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Sudan's flour crises "show economic crisis": expert

September 13 - 2017 KHARTOUM / KASSALA
Queuing to buy bread in El Obeid, capital of North Kordofan (RD)
Queuing to buy bread in El Obeid, capital of North Kordofan (RD)

Long queues in front of bakeries continued in several states in Sudan that suffer from a flour shortage. “The current bread crisis seems a preparation for the public opinion to ease the upcoming increase in the price of bread.”

On Tuesday, a resident in Khartoum told Radio Dabanga about the overcrowding in front of bakeries in a number of districts of the capital city. “People have described the current crisis as a prelude to increase the price of bread.”

In Kassala’s New Halfa, the shortage of bread entered its fourth week. But a resident told Radio Dabanga that all eleven localities in Kassala suffer from the reduced flour quota.

“On a daily basis the bakeries are overcrowded with people standing in line starting early morning. Many do not obtain the quantity of bread they need.”

The crisis worsens because the quotas of flour provided from flour distributors to bakeries are reduced, “over economic security reasons”.

People in Aroma in Kassala reported that due to this, all bakeries were closed on Tuesday because they ran low on flour. Listener Ahmed Dirar: “The authorities reduced the daily flour quota to the bakeries from four to two sacks.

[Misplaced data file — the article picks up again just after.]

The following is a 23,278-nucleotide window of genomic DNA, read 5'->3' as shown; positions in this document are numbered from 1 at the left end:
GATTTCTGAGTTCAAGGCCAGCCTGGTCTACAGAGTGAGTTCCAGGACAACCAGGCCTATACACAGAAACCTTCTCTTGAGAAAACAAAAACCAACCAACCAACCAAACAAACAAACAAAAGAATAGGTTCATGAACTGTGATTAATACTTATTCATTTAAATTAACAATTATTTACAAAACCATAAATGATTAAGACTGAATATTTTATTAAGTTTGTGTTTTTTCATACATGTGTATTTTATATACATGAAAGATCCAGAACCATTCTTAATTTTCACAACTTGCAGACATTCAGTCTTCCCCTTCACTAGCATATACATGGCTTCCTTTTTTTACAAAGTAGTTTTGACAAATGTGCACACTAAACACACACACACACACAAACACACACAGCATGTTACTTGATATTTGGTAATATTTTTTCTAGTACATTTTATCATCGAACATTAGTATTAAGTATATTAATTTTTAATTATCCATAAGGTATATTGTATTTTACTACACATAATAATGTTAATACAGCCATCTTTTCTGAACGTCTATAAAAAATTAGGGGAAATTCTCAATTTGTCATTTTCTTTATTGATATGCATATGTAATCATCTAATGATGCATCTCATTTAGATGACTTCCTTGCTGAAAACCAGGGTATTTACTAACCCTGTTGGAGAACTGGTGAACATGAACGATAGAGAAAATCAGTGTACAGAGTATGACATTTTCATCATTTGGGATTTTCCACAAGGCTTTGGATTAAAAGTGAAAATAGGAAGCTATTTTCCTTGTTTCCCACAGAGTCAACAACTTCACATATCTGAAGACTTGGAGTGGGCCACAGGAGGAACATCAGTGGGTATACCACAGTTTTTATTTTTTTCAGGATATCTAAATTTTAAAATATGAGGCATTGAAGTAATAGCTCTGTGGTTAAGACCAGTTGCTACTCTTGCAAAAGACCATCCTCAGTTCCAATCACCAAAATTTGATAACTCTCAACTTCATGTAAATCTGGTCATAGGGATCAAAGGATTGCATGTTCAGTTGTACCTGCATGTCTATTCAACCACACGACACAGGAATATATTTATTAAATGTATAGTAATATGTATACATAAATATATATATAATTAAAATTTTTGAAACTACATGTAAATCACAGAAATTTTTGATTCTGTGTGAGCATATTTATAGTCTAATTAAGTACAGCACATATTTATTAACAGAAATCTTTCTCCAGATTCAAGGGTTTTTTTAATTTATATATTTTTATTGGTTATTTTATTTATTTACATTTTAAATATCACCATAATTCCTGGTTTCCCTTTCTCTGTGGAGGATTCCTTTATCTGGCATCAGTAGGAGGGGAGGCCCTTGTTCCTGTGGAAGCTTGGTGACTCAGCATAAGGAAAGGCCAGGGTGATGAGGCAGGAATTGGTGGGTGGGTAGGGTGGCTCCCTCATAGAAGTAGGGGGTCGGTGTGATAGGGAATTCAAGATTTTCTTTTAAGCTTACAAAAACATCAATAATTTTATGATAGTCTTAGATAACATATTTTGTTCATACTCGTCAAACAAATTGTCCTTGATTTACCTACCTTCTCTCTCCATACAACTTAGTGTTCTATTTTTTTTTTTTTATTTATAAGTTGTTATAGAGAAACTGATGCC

“Most of the school children were unable to get the bread needed for breakfast yesterday. We call on the competent authorities to expedite resolving the crisis.”


Sudanese economic expert Dr Sidgi Kaballo said the government is responsible for the current bread crisis that hit the capital and other states. He considered it to be “one of the manifestations of the suffocating economic crisis in Sudan”.

“Khartoum may resort to reducting the bread size instead of increasing prices, to absorb the anger of the people.”

In an interview with Radio Dabanga broadcast today, Kabello said the crisis is attributable to the shortage of foreign exchange currencies, and there were no clear import policies for flour and wheat under the former Minister of Finance, Badreldin Mahmoud.

“The current bread crisis seems a preparation for the public opinion to ease the upcoming increase in the price of bread, and to prepare the public to accept the policy of lifting the subsidies for flour which the government announced earlier.”

He predicted that Khartoum will resort to a reduction of the general size of bread, instead of increasing prices: “In order to absorb the anger of people […] Price instability and high inflation would lead to widespread resentment among people.”

Kaballo denied that there are subsidies in place for flour as the price of flour in Sudan exceeds the global price, in comparison to the official price of the US dollar. “The relative stop of the exchange rate of the Dollar against the Pound in the black market at SDG21 has had serious effects on imports and remittances, which reflected on the transport sector.”

In this regard, the Minister of Foreign Affairs, Ibrahim Ghandour, started his visit to Washington on Tuesday, among others to address the bread crisis and demand a return of Unitd States aid.

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